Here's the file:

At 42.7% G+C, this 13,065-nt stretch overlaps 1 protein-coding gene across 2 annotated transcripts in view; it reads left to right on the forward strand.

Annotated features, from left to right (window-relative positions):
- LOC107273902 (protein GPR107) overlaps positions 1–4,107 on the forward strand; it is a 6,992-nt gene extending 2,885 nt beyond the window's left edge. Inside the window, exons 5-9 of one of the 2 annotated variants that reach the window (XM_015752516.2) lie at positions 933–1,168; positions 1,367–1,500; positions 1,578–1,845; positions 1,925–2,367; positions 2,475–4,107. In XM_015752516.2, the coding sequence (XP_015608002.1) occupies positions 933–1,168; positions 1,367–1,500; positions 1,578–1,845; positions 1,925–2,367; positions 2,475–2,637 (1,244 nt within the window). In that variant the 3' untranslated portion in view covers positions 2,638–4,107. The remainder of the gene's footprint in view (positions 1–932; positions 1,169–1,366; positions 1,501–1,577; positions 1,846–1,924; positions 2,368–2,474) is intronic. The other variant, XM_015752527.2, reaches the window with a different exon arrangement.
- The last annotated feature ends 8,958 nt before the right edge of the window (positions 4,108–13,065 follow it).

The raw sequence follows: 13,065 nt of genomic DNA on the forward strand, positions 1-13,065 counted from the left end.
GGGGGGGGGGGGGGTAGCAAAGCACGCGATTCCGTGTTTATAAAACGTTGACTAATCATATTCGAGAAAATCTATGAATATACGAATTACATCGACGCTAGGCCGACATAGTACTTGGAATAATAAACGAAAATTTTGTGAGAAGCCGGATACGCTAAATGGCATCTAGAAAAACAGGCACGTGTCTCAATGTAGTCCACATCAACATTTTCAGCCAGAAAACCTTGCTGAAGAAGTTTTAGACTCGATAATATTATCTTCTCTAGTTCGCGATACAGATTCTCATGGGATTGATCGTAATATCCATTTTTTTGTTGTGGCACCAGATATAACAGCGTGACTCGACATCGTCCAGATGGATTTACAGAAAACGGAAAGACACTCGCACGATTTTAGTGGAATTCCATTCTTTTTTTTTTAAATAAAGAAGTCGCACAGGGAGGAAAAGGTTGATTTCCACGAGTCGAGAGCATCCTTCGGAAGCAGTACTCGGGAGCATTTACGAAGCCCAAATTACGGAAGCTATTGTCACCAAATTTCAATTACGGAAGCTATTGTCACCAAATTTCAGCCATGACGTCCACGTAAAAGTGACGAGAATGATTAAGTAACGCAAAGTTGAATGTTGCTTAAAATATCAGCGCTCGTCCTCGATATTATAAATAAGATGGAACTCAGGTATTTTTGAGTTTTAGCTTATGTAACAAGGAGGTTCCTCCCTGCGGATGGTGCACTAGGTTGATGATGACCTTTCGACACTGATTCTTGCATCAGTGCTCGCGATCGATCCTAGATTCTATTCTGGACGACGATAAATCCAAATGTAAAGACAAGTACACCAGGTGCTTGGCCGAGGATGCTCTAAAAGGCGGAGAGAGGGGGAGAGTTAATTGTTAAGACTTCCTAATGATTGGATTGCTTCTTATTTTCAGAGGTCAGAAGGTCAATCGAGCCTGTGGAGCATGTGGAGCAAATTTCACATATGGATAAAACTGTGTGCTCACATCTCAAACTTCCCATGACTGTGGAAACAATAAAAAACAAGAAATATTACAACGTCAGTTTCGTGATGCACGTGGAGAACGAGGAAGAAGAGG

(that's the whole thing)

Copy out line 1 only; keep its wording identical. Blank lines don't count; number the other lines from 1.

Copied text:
At 42.7% G+C, this 13,065-nt stretch overlaps 1 protein-coding gene across 2 annotated transcripts in view; it reads left to right on the forward strand.